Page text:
Concetta Anne Bencivenga has been director of the New York Transit Museum since January 2017. She guided the institution through an 18-month pandemic closure and has steered the organization through its successful recovery. A seasoned nonprofit executive, Bencivenga holds a bachelor’s in history from Loyola University in Baltimore, MD and a master’s of public affairs from the Lyndon B. Johnson School at the University of Texas at Austin. A Manhattan resident, she takes the subway.
Why did you pursue a career in transportation?
I’m a museum professional with an advanced degree in public policy. I feel fortunate to get to work at the intersection of arts, culture and government. The Transit Museum is a fantastic and beloved New York institution that shares the past, present and future impact of transportation. You experience New York the way you do because of mass transit. Many folks just don’t know it – and those are the stories we get to tell.
What is your favorite travel experience?
In 1994, upon completing my Peace Corps service in Thailand, I decided to return to the US via the Trans-Siberian Railroad (through Manchuria). Eight days and seven nights after departing Beijing we pulled into Yaroslavl Station in Moscow. Post Glasnost/Perestroika Russia was just re-emerging. It was an incredible time to be there. Epic trip and, unbeknownst to me, a harbinger for things to come!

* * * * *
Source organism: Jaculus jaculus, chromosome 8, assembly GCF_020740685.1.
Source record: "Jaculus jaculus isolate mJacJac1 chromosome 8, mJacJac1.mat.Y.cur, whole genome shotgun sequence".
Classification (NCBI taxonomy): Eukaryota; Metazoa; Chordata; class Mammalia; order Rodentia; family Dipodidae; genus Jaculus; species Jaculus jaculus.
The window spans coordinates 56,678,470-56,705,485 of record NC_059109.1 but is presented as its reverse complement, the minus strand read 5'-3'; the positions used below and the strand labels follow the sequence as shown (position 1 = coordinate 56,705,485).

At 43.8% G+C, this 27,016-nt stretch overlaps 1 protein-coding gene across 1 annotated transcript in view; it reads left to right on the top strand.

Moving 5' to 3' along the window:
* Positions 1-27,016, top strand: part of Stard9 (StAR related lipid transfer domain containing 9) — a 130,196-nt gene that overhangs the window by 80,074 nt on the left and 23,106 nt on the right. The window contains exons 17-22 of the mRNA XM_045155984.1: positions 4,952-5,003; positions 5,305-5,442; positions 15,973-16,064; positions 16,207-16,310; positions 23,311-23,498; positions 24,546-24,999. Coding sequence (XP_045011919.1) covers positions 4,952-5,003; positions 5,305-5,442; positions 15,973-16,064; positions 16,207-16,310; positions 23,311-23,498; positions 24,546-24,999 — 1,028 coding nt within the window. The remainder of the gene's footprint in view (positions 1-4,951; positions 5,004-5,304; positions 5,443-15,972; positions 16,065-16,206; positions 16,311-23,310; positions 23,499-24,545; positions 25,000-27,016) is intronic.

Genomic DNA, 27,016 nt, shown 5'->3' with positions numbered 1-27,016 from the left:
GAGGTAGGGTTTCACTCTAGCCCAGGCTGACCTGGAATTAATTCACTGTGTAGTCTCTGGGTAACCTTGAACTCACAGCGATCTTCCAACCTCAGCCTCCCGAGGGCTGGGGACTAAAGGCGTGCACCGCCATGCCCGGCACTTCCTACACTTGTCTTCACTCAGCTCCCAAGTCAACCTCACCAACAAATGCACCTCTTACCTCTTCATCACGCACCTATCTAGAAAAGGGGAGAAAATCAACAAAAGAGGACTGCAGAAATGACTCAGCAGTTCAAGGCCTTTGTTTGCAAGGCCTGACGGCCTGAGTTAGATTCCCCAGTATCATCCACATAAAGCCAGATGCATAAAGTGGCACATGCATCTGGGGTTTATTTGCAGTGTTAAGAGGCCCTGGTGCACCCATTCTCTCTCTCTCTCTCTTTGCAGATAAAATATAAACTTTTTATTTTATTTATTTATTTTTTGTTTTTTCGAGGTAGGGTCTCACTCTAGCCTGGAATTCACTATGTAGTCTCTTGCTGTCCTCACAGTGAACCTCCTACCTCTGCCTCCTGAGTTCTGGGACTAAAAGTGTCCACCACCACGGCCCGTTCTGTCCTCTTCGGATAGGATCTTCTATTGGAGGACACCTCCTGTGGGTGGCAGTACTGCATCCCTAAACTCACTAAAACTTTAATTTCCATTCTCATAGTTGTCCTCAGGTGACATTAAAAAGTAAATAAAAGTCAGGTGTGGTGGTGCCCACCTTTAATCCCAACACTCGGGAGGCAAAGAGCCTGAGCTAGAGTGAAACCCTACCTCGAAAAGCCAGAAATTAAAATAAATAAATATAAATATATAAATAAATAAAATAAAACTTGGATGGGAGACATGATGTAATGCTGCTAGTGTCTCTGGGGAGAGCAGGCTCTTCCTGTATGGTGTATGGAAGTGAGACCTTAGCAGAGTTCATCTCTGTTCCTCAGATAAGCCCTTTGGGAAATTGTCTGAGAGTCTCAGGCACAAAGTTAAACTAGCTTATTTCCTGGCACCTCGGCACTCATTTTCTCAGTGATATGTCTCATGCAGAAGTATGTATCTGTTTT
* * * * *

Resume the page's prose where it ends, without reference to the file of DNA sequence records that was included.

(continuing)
What transportation improvement would you like to see completed in the future?
I’m excited for all of it but if forced to pick – I’d go with the bus system re-designs for Brooklyn and Queens. Today’s routes are almost identical to the trolley routes from more than a century ago that were established to take people from the crowded downtown to the country (Greenwood Cemetery!) While New Yorkers notoriously don’t like change, we also don’t live *or commute* like we did in the late 1800s.
What is your preferred method of transportation?
Mass. And again, if forced to choose – I’d say rail. Some members of my extended family have been commuting on the LIRR since 1927 and I’m on the subway every single day. Moreover, the impact of rail on the history of the United States generally, and how the commuter rail and subway system changed New York specifically are truly seismic.